My voice, my life, my wheels

Paula Moulton talks about the importance of having the right wheelchair.

I have a really funky device that enables me to be me. No, it’s not horrifically expensive and it’s not a technological wonder of science, but I’m really lucky to have it because I’m aware that not everyone in the UK is so fortunate.  So what’s the simple device? It’s the right wheelchair.

My wheels give me independence. I’m lucky; where I live my wheelchair provider is very good. I have wheels that meet my need, the needs of those supporting me and my need to be as independent as possible. The service understands my life. As a result I can do my own shopping, I can volunteer, I can be a dancer, I can compete for Team GB, I can be a role model. In real terms the world is open to me.

That was brought home to me a couple of weeks ago in Frankfurt airport when the authorities managed to lose my chair and with it my most treasured possession – my independence. Yes, they gave me a temporary chair but that wasn’t right and it hurt me.  Fortunately, it was only temporary but it was a nasty shock. Separate me from my wheels and I’m suddenly turned into a dependent person again, my independence is removed. I can’t be me.

Since having the right wheels, my care needs have reduced vastly. I’m more active, I’ve taken up sport and I’m healthier.  My physical disability has not improved – if anything it’s worse – but because I’ve had the right wheels at the right time my life has continued at the same crazy pace.

I remember being prescribed my first powered wheels. It was hard to get around, but boy I did it and it opened up my world! Buses, trains, trams, living on my own – independence was no longer fiction. I vividly recall the first time I went on a bus on my own – it was amazing. I had my life back.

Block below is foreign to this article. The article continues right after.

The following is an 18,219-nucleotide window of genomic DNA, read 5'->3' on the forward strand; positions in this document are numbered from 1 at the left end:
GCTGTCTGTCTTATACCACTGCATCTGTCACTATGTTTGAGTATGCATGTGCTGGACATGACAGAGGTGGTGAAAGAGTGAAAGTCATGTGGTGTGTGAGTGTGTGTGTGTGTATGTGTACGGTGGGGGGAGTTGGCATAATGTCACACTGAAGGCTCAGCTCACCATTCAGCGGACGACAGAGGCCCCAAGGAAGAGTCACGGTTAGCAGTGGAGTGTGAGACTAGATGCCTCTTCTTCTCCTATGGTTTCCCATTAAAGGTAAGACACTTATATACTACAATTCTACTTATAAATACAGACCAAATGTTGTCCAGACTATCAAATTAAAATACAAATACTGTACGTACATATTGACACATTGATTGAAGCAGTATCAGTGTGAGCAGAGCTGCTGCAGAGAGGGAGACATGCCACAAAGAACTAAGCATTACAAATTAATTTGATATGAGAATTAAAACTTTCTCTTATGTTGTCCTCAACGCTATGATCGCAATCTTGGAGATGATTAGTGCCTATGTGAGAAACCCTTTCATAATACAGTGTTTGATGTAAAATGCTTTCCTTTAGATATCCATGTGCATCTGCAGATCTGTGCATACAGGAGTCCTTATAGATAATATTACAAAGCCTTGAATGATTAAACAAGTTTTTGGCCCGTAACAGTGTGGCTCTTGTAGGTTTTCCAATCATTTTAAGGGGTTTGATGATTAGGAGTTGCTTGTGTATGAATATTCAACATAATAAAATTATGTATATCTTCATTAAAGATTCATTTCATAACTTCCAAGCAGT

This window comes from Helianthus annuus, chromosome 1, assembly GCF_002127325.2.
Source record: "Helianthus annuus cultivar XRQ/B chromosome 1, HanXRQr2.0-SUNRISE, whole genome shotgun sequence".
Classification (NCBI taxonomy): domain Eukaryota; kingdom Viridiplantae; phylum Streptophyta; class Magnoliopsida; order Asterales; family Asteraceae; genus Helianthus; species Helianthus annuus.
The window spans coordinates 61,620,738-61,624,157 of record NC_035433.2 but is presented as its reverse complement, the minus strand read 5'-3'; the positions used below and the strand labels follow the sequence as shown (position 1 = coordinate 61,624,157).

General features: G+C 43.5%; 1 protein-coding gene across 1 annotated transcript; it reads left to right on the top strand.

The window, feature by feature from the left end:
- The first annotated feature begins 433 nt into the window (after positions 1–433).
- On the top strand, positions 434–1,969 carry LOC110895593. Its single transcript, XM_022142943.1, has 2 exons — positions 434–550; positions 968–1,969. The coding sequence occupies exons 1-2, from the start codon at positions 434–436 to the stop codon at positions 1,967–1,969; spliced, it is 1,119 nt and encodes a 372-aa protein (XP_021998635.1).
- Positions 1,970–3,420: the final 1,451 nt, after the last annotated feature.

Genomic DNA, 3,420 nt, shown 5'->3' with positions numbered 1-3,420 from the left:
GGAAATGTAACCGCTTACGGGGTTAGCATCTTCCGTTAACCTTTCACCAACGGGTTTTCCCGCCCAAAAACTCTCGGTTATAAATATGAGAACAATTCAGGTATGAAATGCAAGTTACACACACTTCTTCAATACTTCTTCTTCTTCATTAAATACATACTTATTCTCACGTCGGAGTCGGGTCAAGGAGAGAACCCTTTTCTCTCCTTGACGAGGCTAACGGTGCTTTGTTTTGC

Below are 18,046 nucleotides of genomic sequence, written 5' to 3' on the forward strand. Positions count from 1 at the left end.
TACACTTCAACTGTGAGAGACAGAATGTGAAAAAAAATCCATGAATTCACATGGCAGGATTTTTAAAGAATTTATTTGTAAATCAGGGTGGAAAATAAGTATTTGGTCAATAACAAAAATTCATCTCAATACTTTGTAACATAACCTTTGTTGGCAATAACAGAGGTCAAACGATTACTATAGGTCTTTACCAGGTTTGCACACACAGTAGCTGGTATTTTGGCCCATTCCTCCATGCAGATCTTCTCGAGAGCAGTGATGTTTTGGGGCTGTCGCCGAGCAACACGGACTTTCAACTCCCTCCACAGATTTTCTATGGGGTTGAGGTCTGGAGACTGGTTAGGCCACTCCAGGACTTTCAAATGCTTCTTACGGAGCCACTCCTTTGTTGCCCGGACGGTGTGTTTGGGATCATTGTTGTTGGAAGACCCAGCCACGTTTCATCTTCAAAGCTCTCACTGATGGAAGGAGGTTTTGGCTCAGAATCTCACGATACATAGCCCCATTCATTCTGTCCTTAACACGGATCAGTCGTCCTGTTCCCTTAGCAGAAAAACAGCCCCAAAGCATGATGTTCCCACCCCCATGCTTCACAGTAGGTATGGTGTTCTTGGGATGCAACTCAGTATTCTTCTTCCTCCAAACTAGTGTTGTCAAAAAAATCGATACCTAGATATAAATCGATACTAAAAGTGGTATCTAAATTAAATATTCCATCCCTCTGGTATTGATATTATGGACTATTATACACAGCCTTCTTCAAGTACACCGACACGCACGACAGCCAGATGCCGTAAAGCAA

Independence is a basic need. My wheelchair services in South Manchester do their utmost to make sure that I am kept as independent as possible. With the right set of wheels, I don’t need care from social services. I can live on my own, confident that if my need changes wheelchair services will support me. They want to keep me independent – it makes sense to them and it costs far less to the NHS. I just wish that every wheelchair services thought like them. The simple fact is my wheels are my independence.

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One thought on “My voice, my life, my wheels

  1. I live in north lancashire and still awaiting assessment for epoc 2 years plus. I dont fit in the 24/7 imobile group. I do however have massive challenges physically and pain wise mobilising. In desperation we purchased a well known brand of cheaper powerchair. Not cheap 1k with borrowed funds. It’s not really fit for purpose as it’s not custom built and willl not cipe well even with a dropped kerb. This leaves me disillusioned and still trapped in my own home. Im lucky in that I can use furniture to move around my own home. I don’t feel lucky most days. 5 years of reAl struggle to keep vaughly mobile has eventually rendered me to a place where I feel hopeless. No charity will help as my partner/carer has to work full time. We can’t evenafford to adapt our home to fit said cgair Iin Anyway and have been refused a dfg while others with less challenges get the lot.
    I now hate hate hate where I liveand have no confidence in the local wheelchair services at all who seem hell bent on turning most down. I cant self propel and have no one available to take me in the rubbish nhs manual chair I was issued. So unfair and certainly not what I expected as an ex nhs employee who worked hard helping others and paid in. Ive tried every avenue including pals etc. I give up.

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